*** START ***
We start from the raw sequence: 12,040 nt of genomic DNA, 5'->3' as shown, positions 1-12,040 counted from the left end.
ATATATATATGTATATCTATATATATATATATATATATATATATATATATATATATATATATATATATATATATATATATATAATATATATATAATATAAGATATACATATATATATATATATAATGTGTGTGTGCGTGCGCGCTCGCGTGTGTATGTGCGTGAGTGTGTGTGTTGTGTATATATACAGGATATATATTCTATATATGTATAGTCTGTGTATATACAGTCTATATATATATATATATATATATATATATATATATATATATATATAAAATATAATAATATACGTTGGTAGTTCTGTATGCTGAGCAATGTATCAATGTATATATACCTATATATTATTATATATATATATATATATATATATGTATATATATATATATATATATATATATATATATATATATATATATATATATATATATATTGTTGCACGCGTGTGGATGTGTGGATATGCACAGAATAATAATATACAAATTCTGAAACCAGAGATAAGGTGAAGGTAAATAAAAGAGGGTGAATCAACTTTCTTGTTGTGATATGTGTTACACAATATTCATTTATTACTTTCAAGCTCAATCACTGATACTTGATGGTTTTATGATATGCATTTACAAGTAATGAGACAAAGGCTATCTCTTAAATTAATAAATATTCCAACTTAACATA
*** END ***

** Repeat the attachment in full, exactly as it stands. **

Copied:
We start from the raw sequence: 12,040 nt of genomic DNA, 5'->3' as shown, positions 1-12,040 counted from the left end.
ATATATATATGTATATCTATATATATATATATATATATATATATATATATATATATATATATATATATATATATATATATATAATATATATATAATATAAGATATACATATATATATATATATAATGTGTGTGTGCGTGCGCGCTCGCGTGTGTATGTGCGTGAGTGTGTGTGTTGTGTATATATACAGGATATATATTCTATATATGTATAGTCTGTGTATATACAGTCTATATATATATATATATATATATATATATATATATATATATATATAAAATATAATAATATACGTTGGTAGTTCTGTATGCTGAGCAATGTATCAATGTATATATACCTATATATTATTATATATATATATATATATATATATGTATATATATATATATATATATATATATATATATATATATATATATATATATATATATATTGTTGCACGCGTGTGGATGTGTGGATATGCACAGAATAATAATATACAAATTCTGAAACCAGAGATAAGGTGAAGGTAAATAAAAGAGGGTGAATCAACTTTCTTGTTGTGATATGTGTTACACAATATTCATTTATTACTTTCAAGCTCAATCACTGATACTTGATGGTTTTATGATATGCATTTACAAGTAATGAGACAAAGGCTATCTCTTAAATTAATAAATATTCCAACTTAACATA